peace

  7. 7
    Seversky says:

    Maybe we’ll understand it at some point, maybe not but the mystery is still fascinating, don’t you think?

    Or maybe you think that it’s simply irrelevant. All we need to do is bide our time, say a few prayers, maybe sing a few hymns. Pretty soon we’ll all – okay, maybe not all – move on to the afterlife of eternal bliss where we won’t have to bother our little heads about such petty matters ever again. Isn’t that what you want?

  8. 8
    Zachriel says:

    fifthmonarchyman: It’s all just a temporary gap in scientific understanding

    It may or may not be temporary, though science has a way of uncovering mysteries that surprise the elders.

    fifthmonarchyman: Until then we must remain strong in our faith and never doubt the promise that Mighty materialistic Science will explain it all in the end.

    Actually, science is always necessarily limited. Think of it as a beam of light peering into the vastness leaving most of the universe in darkness.

  9. 9
    fifthmonarchyman says:

    Seversky says,

    Maybe we’ll understand it at some point, maybe not but the mystery is still fascinating, don’t you think?

    I say,

    I do find mystery fascinating.

    I don’t think the benevolence of the hypothetical residents of the millions of unobservable universes qualifies as a mystery. More like wild imagination

    you say,

    All we need to do is bide our time, say a few prayers, maybe sing a few hymns. Pretty soon we’ll all – okay, maybe not all – move on to the afterlife of eternal bliss where we won’t have to bother our little heads about such petty matters ever again. Isn’t that what you want?

    I say,

    What???

    whatever possibly gave you that idea?

    It seems to me that the only ones who would find inquiry to be irrelevant would be those who hold to a multiverse where anything and everything can and will eventually happen.

    My worldview holds that discovery is the reason we are here and mankind was created to spend forever doing just that.

    quote:

    [That you may] have strength to comprehend with all the saints what is the breadth and length and height and depth,
    (Eph 3:18)

    end quote:

    It’s the followers of Scientism who forsake investigation and instead are content to wait in the blind hope that “science” will eventually figure it all out.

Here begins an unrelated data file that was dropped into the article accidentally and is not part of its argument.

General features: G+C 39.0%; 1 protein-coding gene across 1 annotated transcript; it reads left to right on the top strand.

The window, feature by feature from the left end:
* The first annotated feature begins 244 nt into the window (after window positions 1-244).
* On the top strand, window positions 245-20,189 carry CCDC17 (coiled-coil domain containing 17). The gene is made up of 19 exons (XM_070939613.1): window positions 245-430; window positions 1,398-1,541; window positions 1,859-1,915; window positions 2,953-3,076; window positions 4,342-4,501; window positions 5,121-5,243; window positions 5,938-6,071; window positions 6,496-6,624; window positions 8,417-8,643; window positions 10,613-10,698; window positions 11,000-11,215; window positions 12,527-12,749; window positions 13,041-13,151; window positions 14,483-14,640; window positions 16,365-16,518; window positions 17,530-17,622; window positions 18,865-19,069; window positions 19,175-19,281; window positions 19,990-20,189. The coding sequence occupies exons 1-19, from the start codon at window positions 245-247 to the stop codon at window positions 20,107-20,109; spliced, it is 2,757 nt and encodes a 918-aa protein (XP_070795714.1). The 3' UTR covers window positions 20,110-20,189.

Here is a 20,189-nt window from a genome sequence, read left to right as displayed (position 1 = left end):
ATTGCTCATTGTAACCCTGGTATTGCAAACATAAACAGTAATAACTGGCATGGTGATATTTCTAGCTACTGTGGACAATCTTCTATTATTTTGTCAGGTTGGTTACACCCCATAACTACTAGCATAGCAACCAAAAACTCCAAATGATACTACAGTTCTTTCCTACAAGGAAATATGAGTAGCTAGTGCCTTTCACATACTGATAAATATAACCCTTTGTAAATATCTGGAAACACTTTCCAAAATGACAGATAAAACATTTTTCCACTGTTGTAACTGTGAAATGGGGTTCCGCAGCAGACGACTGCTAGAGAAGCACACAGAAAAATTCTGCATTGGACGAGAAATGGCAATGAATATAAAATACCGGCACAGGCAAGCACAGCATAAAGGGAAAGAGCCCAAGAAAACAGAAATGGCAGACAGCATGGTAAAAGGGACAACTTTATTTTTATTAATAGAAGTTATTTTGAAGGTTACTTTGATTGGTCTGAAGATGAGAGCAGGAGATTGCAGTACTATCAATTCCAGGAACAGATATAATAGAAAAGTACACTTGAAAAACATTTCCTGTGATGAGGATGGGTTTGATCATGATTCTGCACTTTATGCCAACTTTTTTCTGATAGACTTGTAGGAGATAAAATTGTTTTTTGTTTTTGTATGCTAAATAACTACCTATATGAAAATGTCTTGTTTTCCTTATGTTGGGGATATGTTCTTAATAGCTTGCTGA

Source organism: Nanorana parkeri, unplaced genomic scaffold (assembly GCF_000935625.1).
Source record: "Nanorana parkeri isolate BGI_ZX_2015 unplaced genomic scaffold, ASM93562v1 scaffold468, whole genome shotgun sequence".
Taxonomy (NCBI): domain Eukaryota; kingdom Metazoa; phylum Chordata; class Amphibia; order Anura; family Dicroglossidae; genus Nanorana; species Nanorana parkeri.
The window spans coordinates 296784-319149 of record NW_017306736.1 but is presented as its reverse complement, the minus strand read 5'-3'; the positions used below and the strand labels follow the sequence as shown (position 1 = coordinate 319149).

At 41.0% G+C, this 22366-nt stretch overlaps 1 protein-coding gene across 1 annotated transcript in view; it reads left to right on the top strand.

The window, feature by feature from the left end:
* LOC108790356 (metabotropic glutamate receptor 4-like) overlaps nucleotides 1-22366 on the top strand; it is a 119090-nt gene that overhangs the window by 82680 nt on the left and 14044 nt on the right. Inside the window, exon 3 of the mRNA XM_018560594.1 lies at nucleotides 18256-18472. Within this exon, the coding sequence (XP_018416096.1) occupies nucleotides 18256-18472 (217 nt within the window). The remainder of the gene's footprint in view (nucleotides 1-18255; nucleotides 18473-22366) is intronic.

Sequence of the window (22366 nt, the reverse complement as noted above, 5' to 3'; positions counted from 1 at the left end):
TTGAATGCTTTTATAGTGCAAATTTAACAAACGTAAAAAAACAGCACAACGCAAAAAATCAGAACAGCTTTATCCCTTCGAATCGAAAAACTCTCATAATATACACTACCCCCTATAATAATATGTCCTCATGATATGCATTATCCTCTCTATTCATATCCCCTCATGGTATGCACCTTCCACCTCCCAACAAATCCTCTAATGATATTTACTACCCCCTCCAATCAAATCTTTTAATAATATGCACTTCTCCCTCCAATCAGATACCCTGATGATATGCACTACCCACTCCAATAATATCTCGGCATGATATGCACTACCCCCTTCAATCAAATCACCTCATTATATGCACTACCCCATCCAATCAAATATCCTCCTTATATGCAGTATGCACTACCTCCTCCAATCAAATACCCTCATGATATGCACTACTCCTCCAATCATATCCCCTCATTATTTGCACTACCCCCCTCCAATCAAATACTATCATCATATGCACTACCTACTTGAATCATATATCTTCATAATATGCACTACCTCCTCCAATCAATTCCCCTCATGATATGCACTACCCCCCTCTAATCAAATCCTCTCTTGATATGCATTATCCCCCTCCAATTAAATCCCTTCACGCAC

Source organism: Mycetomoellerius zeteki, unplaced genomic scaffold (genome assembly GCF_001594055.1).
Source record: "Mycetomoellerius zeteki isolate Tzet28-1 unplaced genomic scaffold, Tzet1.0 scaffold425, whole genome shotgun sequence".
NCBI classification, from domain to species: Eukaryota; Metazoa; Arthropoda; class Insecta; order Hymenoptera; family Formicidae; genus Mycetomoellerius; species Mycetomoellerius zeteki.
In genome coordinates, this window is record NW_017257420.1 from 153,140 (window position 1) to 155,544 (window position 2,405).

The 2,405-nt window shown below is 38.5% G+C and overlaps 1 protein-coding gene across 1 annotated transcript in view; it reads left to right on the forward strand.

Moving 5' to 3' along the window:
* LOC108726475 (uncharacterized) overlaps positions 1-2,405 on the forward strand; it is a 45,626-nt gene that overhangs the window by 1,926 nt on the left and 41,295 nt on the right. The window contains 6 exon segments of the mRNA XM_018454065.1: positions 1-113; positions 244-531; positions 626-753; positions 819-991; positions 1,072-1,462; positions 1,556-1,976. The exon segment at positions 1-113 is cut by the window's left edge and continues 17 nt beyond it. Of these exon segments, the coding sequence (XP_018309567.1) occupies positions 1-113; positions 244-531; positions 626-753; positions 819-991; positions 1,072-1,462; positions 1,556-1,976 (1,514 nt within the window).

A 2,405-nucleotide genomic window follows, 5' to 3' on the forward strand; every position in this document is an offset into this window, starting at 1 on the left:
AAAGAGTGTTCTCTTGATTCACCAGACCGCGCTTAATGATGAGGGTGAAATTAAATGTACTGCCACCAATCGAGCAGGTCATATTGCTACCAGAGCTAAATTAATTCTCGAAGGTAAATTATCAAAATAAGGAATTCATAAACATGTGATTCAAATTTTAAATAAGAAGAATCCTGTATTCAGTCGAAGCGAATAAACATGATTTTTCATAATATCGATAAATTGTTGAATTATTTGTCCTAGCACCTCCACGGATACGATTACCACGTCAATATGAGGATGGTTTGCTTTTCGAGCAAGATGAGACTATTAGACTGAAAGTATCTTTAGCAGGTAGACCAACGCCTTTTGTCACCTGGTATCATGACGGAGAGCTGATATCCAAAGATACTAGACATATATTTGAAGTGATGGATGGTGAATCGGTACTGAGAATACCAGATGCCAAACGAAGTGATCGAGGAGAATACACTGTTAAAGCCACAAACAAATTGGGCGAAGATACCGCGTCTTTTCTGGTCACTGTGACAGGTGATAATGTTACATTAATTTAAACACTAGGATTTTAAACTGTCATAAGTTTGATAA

peace

  10. 10
    fifthmonarchyman says:

    Zac says,

    Think of it [science] as a beam of light peering into the vastness leaving most of the universe in darkness.

    I say,

    spoken like a true believer. No wonder you have so much faith.

    The rest of us think of science as simply a handy tool for empirical investigation.

    peace

  11. 11
    Zachriel says:

    Zachriel: Think of it [science] as a beam of light peering into the vastness leaving most of the universe in darkness.

    fifthmonarchyman: spoken like a true believer. No wonder you have so much faith.

    Do you not think that science can shed light on what was previously unknown?

  12. 12
    fifthmonarchyman says:

    Zac says,

    Do you not think that science can shed light on what was previously unknown?

    I say

    I think individuals can shed light on on what was previously unknown.

    I think science is one of many tools that individuals use to do things like shed light on what was previously unknown?

    I think anthropomorphizing “Science” as if it could on it’s own enlighten is what true believers in Scientism do.

    peace

  13. 13
    Zachriel says:

    fifthmonarchyman: I think individuals can shed light on on what was previously unknown.

    And yet Newton said the if he had seen further it was by standing on the shoulders of giants.
    http://upload.wikimedia.org/wi.....soleil.jpg

    In other words, science is a collective activity, which is what one generally means when one says “Think of science as a beam of light peering into the vastness leaving most of the universe in darkness.”

  14. 14
    Mapou says:

    One of the problems with the mental midgets who promote their infinite universe conjectures (they are religious supplications from the faithful, really) is their total lack of understanding of what makes this universe what it is and what is required to make a universe. Heck, these same people have no clue as to why two bodies in relative inertial motion remain in motion. Their ignorance is deep and in your face.